Contribution by ratepayers to net exports sets a record:  As sales of surplus electricity to our neighbours doesn’t include the GA costs our net exports (surplus grid generation) for the month were adversely affected by the low HOEP.  Net exports for the month were 1.7 TWh (enough to power 2.2 million average residential households for the month) and generated approximately $8.2 million at $4.83/MWh but cost ratepayers about $241.6 million at $137.28/MWh meaning the loss for the month of $233.4 million was added to the GA pot.

Conclusion                                                                                                                                      What all this demonstrates is that there is something severely wrong with our electricity system in Ontario.

While wind and solar clearly played a significant role in driving up our electricity costs as it turns out, for June, a large portion of the record costs came about as OEB approved rate riders for OPG. Some of those are related to OPG’s nuclear refurbishment whereas other increases are due to OPG rate applications that were before the OEB for several years.  The latter are related to variance accounts including pension and other post-employment benefits in the hundreds of millions of dollars.  The OEB said no to the original applications but legal action by OPG took the issue all the way to the Supreme Court of Canada and the OEB lost!  As a result, those rate applications were allowed and their effect is to add hundreds of millions annually to OPG’s revenue base at a cost to ratepayers.  Scott Luft lays out the impacts of the foregoing in a recent posting on his site.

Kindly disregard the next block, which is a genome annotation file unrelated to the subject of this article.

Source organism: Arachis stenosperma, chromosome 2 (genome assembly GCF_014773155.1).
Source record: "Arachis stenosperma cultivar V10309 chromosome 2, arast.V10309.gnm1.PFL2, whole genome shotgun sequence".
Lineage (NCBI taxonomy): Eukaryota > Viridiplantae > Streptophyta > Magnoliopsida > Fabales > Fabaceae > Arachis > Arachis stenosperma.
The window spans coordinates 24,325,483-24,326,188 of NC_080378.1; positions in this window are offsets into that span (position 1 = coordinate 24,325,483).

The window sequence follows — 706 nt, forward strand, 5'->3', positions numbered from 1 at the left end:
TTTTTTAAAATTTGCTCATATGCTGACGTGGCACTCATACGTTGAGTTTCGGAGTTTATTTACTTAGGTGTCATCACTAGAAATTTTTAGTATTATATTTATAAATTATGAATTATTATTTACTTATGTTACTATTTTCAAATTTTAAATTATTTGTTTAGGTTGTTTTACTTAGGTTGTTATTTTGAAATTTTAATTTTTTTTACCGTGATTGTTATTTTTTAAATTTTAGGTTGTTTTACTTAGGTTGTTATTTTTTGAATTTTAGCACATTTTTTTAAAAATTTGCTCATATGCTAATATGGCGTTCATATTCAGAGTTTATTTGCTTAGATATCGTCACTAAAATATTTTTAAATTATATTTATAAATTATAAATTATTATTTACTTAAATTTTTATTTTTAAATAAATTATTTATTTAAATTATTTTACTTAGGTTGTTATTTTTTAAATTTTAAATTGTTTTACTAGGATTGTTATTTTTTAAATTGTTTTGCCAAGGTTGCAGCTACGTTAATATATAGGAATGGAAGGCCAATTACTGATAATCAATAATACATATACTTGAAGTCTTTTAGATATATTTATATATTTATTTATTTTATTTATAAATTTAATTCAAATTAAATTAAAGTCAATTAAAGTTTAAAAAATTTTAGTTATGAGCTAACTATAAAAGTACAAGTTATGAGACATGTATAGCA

The revenue spurt OPG is now experiencing may well be the reason they suddenly announced the planned acquisition of 1,808 MW of gas plants from TransCanada and its affiliates for $2.87 billion. OPG suggested it was to replace the Pickering Nuclear generation capacity that will be winding down over the next several years, but it adds nothing to the province’s electricity capacity.

Ratepayers and taxpayers will continue to pay the price for political directions/interference and their exercise of control over the electricity sector.

The Green Energy Act passed by the McGuinty government is simply one example. It remains to be seen if the current government can untangle the mess.



Author: parkergallantenergyperspectivesblog

Retired international banker.

9 thoughts on “Ontario electricity records smashed in June”

  1. Why are the actuaries not figuring this out and advising this government on these matters?
    This is precisely why having a team of experts in the relevant fields within the energy sector is needed. This needs to be an election issue, but now we can’t wait for the next election in Ontario to sort this out.
    Why are ratepayers so oblivious?